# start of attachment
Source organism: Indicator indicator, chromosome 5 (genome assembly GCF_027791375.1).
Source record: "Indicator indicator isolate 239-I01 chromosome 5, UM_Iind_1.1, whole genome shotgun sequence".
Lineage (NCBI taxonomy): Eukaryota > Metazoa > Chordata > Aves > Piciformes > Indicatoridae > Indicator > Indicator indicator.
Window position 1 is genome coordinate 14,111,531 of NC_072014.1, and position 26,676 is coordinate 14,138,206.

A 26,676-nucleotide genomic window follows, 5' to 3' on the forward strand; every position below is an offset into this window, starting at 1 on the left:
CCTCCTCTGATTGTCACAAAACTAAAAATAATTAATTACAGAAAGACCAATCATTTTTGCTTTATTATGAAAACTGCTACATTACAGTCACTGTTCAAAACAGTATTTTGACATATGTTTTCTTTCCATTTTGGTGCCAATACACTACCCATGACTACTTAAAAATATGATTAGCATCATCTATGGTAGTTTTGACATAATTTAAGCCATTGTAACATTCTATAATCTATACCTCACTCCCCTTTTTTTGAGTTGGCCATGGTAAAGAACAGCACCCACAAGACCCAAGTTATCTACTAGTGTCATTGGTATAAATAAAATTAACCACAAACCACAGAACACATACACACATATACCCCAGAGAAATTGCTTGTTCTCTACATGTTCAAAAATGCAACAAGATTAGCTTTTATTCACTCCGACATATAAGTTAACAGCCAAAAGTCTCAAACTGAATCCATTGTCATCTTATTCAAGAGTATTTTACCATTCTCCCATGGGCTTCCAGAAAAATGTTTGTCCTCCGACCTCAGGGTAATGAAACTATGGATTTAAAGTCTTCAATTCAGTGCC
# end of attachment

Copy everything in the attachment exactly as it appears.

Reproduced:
Source organism: Indicator indicator, chromosome 5 (genome assembly GCF_027791375.1).
Source record: "Indicator indicator isolate 239-I01 chromosome 5, UM_Iind_1.1, whole genome shotgun sequence".
Lineage (NCBI taxonomy): Eukaryota > Metazoa > Chordata > Aves > Piciformes > Indicatoridae > Indicator > Indicator indicator.
Window position 1 is genome coordinate 14,111,531 of NC_072014.1, and position 26,676 is coordinate 14,138,206.

A 26,676-nucleotide genomic window follows, 5' to 3' on the forward strand; every position below is an offset into this window, starting at 1 on the left:
CCTCCTCTGATTGTCACAAAACTAAAAATAATTAATTACAGAAAGACCAATCATTTTTGCTTTATTATGAAAACTGCTACATTACAGTCACTGTTCAAAACAGTATTTTGACATATGTTTTCTTTCCATTTTGGTGCCAATACACTACCCATGACTACTTAAAAATATGATTAGCATCATCTATGGTAGTTTTGACATAATTTAAGCCATTGTAACATTCTATAATCTATACCTCACTCCCCTTTTTTTGAGTTGGCCATGGTAAAGAACAGCACCCACAAGACCCAAGTTATCTACTAGTGTCATTGGTATAAATAAAATTAACCACAAACCACAGAACACATACACACATATACCCCAGAGAAATTGCTTGTTCTCTACATGTTCAAAAATGCAACAAGATTAGCTTTTATTCACTCCGACATATAAGTTAACAGCCAAAAGTCTCAAACTGAATCCATTGTCATCTTATTCAAGAGTATTTTACCATTCTCCCATGGGCTTCCAGAAAAATGTTTGTCCTCCGACCTCAGGGTAATGAAACTATGGATTTAAAGTCTTCAATTCAGTGCC